The thirty years in between those two final visits to his birthplace had seen Ton Duc Thang's rapid rise to political prominence in the DRV, even though his actual influence in the power structure of the Vietnamese Communist Party (VCP) always remained negligible. His leadership of, among others, the National Assembly, the United (later, Fatherland)Front, and the USSR-Vietnam Friendship Association, as well as his vice presidency under Ho Chi Minh after 1960 and his presidency from 1969to his death in 1980, attest to the representational usefulness of Ton Duc Thang for the Communist Party–led state. This can be explained by his seniority—he surpassed all other party leaders in terms of both age and the length of imprisonment under the French—and his unique symbolic value in multiple capacities: as an undisputed proletarian, anticolonial revolutionary, alleged internationalist activist, and a southerner (reinforcing the DRV's claim to authority over all of Vietnam).
In 1984, four years after his death, the Ministry of Culture, upon the suggestion of local cadres, declared Ton Duc Thang's childhood home a culturalhistoric monument. After Ton Duc Thang's brother Ton Duc Nhung (b. 1896) and sister-in-law (b. 1897) both died in 1986, their son's family moved to an adjacent building, and renovations of the original house and the creation of a “commemorative area” (khu luu niem)
In August 1988, in celebration of Ton Duc Thang's hundredth birthday, the commemorative area in My Hoa Hung was solemnly inaugurated.
Ton Duc Thang's childhood home is a rather large structure on pillars, with well over one hundred square meters of living space (fig. 3.1). The house has at least four bedrooms, the main living room, and a spacious porch. Some of the walls show elaborate wood carvings, and the interior is decorated with valuable furniture and several large pieces of lacquer art. The main item on display, in the center of the house and its living room, is an altar with Ton Duc Thang's portrait, electric candles, decorative plants, and incense burners. Behind Ton Duc Thang's altar and standing along a wall is a second altar that can more easily be identified as a traditional place for ancestral veneration. This function is underscored by the display around it of photos of Ton Duc Thang's parents, brother, and sister-in-law. The neatly kept grave sites of these four relatives, which are equally important in Vietnamese practices of ancestral worship, are situated behind the building and consciously drawn into the overall exhibit by way of a wellmaintained, wellmarked path.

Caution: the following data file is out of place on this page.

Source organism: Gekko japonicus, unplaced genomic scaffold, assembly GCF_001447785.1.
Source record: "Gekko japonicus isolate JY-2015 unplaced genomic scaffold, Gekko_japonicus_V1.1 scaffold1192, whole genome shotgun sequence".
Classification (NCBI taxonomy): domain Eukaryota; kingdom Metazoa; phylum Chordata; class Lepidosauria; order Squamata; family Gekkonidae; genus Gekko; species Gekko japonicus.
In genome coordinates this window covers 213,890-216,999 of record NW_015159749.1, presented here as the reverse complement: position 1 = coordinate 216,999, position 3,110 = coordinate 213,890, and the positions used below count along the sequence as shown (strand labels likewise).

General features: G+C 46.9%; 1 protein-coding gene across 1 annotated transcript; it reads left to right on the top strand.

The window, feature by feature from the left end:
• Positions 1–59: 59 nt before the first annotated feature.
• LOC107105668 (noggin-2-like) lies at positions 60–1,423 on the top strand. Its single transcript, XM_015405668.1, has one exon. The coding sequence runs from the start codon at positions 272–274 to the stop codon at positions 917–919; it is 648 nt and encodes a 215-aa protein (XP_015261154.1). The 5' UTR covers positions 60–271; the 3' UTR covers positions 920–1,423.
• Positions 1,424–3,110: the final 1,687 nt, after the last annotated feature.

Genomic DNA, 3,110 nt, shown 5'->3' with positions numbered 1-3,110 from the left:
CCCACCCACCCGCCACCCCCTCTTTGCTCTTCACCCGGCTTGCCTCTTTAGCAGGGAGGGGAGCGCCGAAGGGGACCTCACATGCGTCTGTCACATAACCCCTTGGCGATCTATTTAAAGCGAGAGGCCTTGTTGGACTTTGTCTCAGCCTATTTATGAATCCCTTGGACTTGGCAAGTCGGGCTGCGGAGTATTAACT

The nearby exhibition building (erected about fifty meters from Ton Duc Thang's childhood home) is a large, rectangular concrete structure on pillars standing in water. Its design hardly conveys the impression,
Figure 3.1. The author and Ton Duc Thang's nephew in front of Ton's childhood home and shrine, My Hoa Hung village, An Giang. Photograph by Christoph Giebel.
The exhibit itself consists mainly of pictures tracing Ton Duc Thang's life in chronological manner: from his native place and family, his vocation as a mechanic in Saigon and France, his alleged role in the Black Sea mutiny (symbolized by a painting of a warship with a hoisted red flag), his early revolutionary activities back in Vietnam leading to his arrest, trial, and imprisonment on Con Dao, to his rise to prominence at the side of Ho Chi Minh in the newly independent state, and finally
Overall, the commemorative area in My Hoa Hung serves as a destination point for secular pilgrimages. Since 1988, schools and factories have frequently organized tours to My Hoa Hung, and in the short time span until the Eastern European revolutions of 1989, delegations of “fraternal” East bloc countries paid their respects. Photos of these organized visits are displayed in the museum, and a visitors'album further attests to this function of the site. According to museum personnel, especially around nationally symbolic dates—Ho Chi Minh's and Ton Duc Thang's birthdays, Independence Day—the commemorative area hosts youth camps. During my sojourn in My Hoa Hung, however, the education cadre accompanying me from Hanoi and I remained the only visitors, and my companion's worshiping with incense in front of Ton Duc Thang's altar was the only ritual act I witnessed. None of the local people, in particular, came to the compound. Several staff members were at hand, but they seemed to have few duties. I strongly suspect, though cannot prove, that after a flurry of visits and ceremonies during the initial years, in the 1990s the site has become permanently underutilized and, for considerable stretches of time, practically deserted.